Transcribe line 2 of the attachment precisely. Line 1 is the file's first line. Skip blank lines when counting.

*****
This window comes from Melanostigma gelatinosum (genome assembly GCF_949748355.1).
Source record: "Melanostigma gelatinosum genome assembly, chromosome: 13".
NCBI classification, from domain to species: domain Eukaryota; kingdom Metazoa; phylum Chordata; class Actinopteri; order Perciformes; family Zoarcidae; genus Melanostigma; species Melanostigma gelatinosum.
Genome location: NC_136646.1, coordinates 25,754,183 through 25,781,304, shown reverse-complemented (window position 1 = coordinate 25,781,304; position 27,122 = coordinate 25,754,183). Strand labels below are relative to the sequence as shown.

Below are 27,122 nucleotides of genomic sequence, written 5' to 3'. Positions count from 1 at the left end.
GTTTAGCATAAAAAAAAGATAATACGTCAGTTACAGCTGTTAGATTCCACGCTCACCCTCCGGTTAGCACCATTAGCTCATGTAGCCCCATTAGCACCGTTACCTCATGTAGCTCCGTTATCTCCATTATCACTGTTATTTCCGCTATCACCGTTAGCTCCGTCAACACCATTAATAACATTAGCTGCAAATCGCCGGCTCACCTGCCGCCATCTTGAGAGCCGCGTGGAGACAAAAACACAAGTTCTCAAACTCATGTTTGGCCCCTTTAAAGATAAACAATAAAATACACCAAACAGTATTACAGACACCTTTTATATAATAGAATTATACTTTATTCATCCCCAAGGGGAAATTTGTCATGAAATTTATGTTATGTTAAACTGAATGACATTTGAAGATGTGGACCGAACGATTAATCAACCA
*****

Source record: "Melanostigma gelatinosum genome assembly, chromosome: 13".